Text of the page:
In most cases though, plaintiffs should be able to recover damages for re-aggravated injuries or conditions. With the right legal team on your side, you can prove that a driver’s negligence made your pre-existing condition worse, and therefore, you should receive a fair car accident settlement.
How to Prove Negligence in a Car Accident
Proving negligence is crucial in any car accident case. But proving negligence can be a bit different when a car accident aggravates a pre-existing injury or condition. Instead of proving that the at fault driver directly caused an injury, you would have to prove that the at fault driver directly caused the aggravation of a pre-existing injury or condition. You’ll have to do this through the four elements of negligence.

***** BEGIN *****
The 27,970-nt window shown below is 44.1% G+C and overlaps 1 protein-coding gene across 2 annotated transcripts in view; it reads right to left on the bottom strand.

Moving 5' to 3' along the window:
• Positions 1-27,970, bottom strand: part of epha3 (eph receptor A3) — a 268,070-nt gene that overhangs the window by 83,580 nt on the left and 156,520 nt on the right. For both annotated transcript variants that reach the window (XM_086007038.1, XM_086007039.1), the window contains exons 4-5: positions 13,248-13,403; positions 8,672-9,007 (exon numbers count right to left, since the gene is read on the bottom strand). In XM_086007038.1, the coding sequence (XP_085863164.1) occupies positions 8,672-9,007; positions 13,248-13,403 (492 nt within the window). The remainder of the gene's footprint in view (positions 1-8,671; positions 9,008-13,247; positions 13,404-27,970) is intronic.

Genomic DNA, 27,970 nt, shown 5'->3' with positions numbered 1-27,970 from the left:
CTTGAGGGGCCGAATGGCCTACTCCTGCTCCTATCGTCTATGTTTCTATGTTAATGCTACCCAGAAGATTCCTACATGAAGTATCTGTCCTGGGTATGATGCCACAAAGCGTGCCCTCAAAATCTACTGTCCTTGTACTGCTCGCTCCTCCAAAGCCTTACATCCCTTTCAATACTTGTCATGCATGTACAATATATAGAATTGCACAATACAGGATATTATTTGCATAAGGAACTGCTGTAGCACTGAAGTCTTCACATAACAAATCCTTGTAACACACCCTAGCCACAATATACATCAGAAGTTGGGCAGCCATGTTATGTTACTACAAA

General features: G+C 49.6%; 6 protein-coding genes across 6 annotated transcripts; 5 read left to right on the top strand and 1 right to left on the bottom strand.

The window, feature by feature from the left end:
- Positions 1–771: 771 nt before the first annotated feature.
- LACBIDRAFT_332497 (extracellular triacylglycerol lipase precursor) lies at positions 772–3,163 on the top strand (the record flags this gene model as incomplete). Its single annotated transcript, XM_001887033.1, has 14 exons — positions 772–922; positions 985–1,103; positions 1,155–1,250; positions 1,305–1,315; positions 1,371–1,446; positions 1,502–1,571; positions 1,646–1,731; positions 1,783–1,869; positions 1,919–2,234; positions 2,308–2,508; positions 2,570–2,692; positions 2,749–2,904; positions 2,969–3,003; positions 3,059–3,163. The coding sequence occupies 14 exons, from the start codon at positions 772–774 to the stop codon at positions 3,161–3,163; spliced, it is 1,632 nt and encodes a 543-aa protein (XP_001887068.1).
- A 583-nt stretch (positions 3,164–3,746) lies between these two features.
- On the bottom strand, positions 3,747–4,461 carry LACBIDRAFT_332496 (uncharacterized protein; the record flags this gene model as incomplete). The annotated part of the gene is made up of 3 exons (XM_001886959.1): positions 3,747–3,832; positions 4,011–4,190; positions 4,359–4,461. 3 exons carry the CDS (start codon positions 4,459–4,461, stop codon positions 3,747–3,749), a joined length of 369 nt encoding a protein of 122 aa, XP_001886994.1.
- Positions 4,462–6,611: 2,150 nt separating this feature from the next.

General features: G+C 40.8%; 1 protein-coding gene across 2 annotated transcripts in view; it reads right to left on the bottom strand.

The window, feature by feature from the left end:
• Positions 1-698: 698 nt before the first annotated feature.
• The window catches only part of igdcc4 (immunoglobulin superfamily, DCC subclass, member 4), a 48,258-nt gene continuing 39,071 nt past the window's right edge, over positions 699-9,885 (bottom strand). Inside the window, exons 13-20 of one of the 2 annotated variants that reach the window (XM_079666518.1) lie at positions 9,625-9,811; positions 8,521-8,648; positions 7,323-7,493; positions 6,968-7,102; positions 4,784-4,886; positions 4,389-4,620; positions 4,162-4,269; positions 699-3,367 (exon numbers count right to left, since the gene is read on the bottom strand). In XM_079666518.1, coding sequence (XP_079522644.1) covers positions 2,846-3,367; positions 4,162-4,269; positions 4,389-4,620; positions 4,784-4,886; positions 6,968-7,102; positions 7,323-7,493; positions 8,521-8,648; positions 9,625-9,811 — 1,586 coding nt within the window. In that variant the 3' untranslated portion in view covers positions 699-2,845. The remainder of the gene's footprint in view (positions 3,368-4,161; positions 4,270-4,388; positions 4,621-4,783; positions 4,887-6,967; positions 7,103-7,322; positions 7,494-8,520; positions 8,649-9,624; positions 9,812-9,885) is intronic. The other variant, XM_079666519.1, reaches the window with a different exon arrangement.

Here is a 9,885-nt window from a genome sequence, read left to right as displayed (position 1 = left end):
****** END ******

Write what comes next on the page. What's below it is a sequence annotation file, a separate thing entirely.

- Duty of Care: All drivers on the roads owe each other a specific duty of care. In other words, all drivers should be focused, sober, and careful in order to protect themselves and others.
- Breached Duty of Care: The negligent driver breached this duty of care.
- Causation: The driver’s negligence directly caused a pre-existing injury or medical condition to get worse. This can be proven through the victim’s medical history.
- Damages: The victim suffered a variety of damages – such as more pain and financial distress from additional treatment – for which they should receive fair compensation.
Proving the four elements of negligence is often difficult for injury victims to do on their own. That’s why it’s crucial to contact an Albany personal injury lawyer at Bailey, Johnson & Peck if you think a driver’s negligence made your pre-existing injury or condition worse. We can help you determine if you have grounds to sue the defendant, prove the elements of negligence, gather sufficient evidence, and seek compensation.
Pre-Existing Conditions and Causation